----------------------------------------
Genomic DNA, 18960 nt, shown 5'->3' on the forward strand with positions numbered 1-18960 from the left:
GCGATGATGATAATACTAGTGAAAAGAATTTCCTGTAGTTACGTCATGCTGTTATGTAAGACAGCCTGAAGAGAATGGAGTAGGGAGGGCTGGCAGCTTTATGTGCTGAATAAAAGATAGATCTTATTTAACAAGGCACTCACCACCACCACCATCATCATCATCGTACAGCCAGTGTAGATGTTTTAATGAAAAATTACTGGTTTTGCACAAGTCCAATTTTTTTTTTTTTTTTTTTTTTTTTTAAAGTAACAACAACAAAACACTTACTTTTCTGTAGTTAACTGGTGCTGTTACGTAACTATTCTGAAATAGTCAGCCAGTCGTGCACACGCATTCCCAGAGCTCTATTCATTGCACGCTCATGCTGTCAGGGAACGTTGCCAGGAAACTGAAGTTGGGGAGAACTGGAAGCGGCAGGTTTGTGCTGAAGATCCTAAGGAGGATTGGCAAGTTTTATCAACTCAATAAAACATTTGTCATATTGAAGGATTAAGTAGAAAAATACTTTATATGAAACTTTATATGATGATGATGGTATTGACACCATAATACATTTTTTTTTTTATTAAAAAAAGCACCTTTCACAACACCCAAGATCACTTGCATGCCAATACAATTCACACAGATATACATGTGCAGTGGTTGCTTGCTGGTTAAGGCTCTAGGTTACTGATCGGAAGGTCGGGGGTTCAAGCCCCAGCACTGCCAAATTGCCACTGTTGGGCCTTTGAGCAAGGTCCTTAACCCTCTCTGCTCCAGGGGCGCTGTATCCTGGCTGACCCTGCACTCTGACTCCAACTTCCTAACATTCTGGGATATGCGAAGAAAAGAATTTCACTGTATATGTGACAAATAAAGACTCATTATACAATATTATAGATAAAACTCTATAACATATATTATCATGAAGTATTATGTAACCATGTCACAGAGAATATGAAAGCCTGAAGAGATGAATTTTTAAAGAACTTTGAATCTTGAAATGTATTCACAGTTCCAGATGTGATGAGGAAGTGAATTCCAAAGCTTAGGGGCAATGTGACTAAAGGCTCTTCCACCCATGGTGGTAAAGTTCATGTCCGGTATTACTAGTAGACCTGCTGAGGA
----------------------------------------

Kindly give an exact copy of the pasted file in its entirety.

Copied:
Genomic DNA, 18960 nt, shown 5'->3' on the forward strand with positions numbered 1-18960 from the left:
GCGATGATGATAATACTAGTGAAAAGAATTTCCTGTAGTTACGTCATGCTGTTATGTAAGACAGCCTGAAGAGAATGGAGTAGGGAGGGCTGGCAGCTTTATGTGCTGAATAAAAGATAGATCTTATTTAACAAGGCACTCACCACCACCACCATCATCATCATCGTACAGCCAGTGTAGATGTTTTAATGAAAAATTACTGGTTTTGCACAAGTCCAATTTTTTTTTTTTTTTTTTTTTTTTTTAAAGTAACAACAACAAAACACTTACTTTTCTGTAGTTAACTGGTGCTGTTACGTAACTATTCTGAAATAGTCAGCCAGTCGTGCACACGCATTCCCAGAGCTCTATTCATTGCACGCTCATGCTGTCAGGGAACGTTGCCAGGAAACTGAAGTTGGGGAGAACTGGAAGCGGCAGGTTTGTGCTGAAGATCCTAAGGAGGATTGGCAAGTTTTATCAACTCAATAAAACATTTGTCATATTGAAGGATTAAGTAGAAAAATACTTTATATGAAACTTTATATGATGATGATGGTATTGACACCATAATACATTTTTTTTTTTATTAAAAAAAGCACCTTTCACAACACCCAAGATCACTTGCATGCCAATACAATTCACACAGATATACATGTGCAGTGGTTGCTTGCTGGTTAAGGCTCTAGGTTACTGATCGGAAGGTCGGGGGTTCAAGCCCCAGCACTGCCAAATTGCCACTGTTGGGCCTTTGAGCAAGGTCCTTAACCCTCTCTGCTCCAGGGGCGCTGTATCCTGGCTGACCCTGCACTCTGACTCCAACTTCCTAACATTCTGGGATATGCGAAGAAAAGAATTTCACTGTATATGTGACAAATAAAGACTCATTATACAATATTATAGATAAAACTCTATAACATATATTATCATGAAGTATTATGTAACCATGTCACAGAGAATATGAAAGCCTGAAGAGATGAATTTTTAAAGAACTTTGAATCTTGAAATGTATTCACAGTTCCAGATGTGATGAGGAAGTGAATTCCAAAGCTTAGGGGCAATGTGACTAAAGGCTCTTCCACCCATGGTGGTAAAGTTCATGTCCGGTATTACTAGTAGACCTGCTGAGGA